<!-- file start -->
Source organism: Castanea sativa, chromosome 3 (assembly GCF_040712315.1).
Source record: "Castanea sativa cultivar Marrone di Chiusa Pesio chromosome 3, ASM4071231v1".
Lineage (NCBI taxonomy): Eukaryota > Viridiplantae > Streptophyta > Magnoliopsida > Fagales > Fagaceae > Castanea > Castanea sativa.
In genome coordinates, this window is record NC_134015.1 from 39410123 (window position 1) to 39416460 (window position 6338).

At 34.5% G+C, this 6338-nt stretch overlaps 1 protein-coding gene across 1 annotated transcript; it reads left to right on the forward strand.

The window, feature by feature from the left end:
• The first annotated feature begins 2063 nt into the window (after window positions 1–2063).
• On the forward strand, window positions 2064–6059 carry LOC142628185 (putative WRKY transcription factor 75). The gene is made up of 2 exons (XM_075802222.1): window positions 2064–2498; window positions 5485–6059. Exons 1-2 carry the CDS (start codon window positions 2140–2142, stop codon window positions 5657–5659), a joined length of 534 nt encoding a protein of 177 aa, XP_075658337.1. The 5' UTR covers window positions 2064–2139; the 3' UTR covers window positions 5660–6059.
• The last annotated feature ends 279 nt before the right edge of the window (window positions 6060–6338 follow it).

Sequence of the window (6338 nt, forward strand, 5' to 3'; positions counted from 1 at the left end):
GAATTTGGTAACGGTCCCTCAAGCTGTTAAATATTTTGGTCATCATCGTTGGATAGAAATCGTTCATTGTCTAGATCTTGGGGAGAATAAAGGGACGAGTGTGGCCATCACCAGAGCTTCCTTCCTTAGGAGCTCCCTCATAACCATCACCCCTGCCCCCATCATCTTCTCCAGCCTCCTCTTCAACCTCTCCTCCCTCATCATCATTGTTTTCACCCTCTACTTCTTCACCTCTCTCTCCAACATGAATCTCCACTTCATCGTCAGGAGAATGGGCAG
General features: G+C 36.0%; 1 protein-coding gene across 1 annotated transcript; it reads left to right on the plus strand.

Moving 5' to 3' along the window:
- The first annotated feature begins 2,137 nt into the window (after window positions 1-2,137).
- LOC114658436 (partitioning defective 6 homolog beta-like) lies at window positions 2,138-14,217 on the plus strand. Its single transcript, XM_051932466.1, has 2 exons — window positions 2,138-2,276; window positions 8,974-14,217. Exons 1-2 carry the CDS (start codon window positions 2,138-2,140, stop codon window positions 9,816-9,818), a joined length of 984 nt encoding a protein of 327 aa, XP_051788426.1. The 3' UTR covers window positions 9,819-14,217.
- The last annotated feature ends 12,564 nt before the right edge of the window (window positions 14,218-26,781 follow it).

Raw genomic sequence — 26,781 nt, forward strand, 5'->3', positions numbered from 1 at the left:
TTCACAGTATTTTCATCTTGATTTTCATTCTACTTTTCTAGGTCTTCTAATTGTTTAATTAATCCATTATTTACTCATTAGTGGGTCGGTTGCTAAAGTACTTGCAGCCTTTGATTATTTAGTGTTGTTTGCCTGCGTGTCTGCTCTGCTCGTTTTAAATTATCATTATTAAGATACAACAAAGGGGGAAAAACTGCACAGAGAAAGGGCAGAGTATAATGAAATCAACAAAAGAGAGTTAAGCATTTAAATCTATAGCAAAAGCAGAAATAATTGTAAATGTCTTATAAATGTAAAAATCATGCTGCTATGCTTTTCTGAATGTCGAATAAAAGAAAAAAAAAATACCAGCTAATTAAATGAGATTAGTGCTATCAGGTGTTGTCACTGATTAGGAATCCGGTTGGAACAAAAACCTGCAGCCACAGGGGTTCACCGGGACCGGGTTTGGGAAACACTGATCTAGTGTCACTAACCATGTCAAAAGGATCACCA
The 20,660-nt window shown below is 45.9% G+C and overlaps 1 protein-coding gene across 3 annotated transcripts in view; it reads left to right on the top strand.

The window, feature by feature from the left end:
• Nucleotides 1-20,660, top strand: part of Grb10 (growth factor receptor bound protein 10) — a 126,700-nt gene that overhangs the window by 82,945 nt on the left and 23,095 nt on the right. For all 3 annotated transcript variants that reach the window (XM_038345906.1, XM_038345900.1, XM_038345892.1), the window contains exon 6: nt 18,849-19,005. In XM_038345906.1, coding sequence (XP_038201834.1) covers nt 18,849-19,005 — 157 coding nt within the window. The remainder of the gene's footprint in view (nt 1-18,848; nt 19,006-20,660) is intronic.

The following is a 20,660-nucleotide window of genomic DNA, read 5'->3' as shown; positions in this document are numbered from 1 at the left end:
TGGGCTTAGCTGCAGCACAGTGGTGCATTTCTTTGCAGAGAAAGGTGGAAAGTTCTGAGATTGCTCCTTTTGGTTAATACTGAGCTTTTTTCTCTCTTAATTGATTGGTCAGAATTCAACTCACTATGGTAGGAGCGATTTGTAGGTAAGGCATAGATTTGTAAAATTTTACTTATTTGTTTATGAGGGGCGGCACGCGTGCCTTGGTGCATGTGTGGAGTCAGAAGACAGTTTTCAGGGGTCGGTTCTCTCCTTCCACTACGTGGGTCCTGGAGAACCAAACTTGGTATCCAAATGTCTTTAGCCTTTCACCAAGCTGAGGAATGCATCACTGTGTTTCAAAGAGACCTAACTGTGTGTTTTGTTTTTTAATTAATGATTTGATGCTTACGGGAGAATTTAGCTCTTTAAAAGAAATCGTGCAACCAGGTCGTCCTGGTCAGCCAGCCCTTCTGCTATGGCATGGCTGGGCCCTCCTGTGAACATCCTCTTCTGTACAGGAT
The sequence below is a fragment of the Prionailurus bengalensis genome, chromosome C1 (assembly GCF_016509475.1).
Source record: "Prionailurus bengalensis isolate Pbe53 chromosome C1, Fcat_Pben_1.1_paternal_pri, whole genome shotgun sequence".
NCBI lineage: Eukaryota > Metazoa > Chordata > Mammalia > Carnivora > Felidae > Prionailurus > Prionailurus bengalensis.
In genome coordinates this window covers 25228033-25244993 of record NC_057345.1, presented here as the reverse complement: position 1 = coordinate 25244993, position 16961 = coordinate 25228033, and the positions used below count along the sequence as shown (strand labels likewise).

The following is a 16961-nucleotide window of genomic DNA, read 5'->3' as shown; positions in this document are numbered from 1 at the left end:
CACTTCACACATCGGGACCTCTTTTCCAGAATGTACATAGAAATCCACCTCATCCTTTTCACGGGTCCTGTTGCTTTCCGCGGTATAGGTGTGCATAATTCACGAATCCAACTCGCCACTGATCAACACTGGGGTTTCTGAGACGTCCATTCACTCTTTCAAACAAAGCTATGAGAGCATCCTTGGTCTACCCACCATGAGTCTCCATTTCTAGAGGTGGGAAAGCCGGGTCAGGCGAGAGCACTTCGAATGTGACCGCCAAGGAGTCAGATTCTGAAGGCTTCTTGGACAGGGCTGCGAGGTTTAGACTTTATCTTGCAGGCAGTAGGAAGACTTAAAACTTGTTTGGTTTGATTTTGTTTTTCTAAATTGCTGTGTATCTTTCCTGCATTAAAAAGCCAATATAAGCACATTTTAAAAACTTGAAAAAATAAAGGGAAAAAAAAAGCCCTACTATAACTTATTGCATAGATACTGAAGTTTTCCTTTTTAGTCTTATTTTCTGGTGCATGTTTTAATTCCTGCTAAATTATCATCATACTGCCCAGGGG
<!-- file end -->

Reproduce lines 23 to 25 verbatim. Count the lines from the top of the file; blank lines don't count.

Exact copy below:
TGGGCTTAGCTGCAGCACAGTGGTGCATTTCTTTGCAGAGAAAGGTGGAAAGTTCTGAGATTGCTCCTTTTGGTTAATACTGAGCTTTTTTCTCTCTTAATTGATTGGTCAGAATTCAACTCACTATGGTAGGAGCGATTTGTAGGTAAGGCATAGATTTGTAAAATTTTACTTATTTGTTTATGAGGGGCGGCACGCGTGCCTTGGTGCATGTGTGGAGTCAGAAGACAGTTTTCAGGGGTCGGTTCTCTCCTTCCACTACGTGGGTCCTGGAGAACCAAACTTGGTATCCAAATGTCTTTAGCCTTTCACCAAGCTGAGGAATGCATCACTGTGTTTCAAAGAGACCTAACTGTGTGTTTTGTTTTTTAATTAATGATTTGATGCTTACGGGAGAATTTAGCTCTTTAAAAGAAATCGTGCAACCAGGTCGTCCTGGTCAGCCAGCCCTTCTGCTATGGCATGGCTGGGCCCTCCTGTGAACATCCTCTTCTGTACAGGAT
The sequence below is a fragment of the Prionailurus bengalensis genome, chromosome C1 (assembly GCF_016509475.1).
Source record: "Prionailurus bengalensis isolate Pbe53 chromosome C1, Fcat_Pben_1.1_paternal_pri, whole genome shotgun sequence".